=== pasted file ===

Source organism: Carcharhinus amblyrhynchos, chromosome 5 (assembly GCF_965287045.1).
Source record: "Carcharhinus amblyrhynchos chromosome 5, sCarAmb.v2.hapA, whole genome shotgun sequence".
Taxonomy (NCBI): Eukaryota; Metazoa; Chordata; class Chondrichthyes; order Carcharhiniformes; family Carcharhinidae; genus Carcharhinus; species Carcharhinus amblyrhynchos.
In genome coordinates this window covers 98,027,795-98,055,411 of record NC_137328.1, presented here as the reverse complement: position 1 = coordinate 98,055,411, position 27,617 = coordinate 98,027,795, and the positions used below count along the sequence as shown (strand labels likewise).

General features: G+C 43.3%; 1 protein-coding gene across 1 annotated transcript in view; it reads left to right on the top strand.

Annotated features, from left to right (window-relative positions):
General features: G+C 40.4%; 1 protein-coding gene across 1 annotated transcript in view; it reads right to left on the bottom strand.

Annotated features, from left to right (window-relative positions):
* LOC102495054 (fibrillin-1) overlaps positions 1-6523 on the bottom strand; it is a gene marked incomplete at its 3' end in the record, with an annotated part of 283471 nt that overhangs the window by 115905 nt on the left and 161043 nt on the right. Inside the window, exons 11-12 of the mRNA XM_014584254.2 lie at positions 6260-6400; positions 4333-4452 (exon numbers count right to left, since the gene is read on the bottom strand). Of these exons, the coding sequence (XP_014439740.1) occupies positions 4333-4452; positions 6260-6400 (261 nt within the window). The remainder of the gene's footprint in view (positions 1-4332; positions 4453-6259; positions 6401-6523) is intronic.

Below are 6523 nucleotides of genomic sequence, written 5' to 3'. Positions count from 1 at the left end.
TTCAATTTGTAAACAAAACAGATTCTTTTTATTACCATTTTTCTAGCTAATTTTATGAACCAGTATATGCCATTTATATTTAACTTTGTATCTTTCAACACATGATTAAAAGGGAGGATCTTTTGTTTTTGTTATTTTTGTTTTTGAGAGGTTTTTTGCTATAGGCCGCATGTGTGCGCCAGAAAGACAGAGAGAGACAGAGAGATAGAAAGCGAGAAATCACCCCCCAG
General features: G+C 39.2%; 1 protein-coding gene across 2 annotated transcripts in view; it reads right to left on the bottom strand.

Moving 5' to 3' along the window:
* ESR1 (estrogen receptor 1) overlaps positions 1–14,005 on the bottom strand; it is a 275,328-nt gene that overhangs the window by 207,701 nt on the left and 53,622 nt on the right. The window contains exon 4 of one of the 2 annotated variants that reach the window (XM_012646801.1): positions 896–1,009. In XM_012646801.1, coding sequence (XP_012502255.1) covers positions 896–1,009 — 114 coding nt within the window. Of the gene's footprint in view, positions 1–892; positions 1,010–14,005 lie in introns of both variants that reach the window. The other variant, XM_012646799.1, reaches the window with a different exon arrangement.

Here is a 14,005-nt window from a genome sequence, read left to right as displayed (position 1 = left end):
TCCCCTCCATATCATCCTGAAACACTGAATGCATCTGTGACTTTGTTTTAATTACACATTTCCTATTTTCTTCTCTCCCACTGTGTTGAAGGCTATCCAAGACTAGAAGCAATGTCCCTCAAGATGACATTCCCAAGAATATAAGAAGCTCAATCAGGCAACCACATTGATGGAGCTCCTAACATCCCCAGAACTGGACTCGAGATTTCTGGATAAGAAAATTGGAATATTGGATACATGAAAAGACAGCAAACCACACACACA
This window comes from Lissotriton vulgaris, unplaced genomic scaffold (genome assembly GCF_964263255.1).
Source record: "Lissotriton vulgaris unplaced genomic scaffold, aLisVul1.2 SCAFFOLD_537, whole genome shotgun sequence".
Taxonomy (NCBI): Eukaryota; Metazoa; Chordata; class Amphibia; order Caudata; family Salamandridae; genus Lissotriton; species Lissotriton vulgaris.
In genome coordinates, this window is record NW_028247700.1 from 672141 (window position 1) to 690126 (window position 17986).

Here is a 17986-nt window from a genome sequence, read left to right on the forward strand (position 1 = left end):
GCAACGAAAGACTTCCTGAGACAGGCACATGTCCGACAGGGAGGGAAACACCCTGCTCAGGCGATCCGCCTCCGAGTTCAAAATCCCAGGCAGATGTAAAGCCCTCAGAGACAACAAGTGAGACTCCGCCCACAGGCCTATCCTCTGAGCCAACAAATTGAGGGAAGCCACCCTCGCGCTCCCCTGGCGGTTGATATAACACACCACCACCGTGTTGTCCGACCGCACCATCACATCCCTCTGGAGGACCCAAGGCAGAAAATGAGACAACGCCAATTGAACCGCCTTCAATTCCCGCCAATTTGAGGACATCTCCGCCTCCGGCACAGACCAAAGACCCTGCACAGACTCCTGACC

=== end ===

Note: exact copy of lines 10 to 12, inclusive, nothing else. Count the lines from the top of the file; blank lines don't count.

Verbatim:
Below are 6523 nucleotides of genomic sequence, written 5' to 3'. Positions count from 1 at the left end.
TTCAATTTGTAAACAAAACAGATTCTTTTTATTACCATTTTTCTAGCTAATTTTATGAACCAGTATATGCCATTTATATTTAACTTTGTATCTTTCAACACATGATTAAAAGGGAGGATCTTTTGTTTTTGTTATTTTTGTTTTTGAGAGGTTTTTTGCTATAGGCCGCATGTGTGCGCCAGAAAGACAGAGAGAGACAGAGAGATAGAAAGCGAGAAATCACCCCCCAG
General features: G+C 39.2%; 1 protein-coding gene across 2 annotated transcripts in view; it reads right to left on the bottom strand.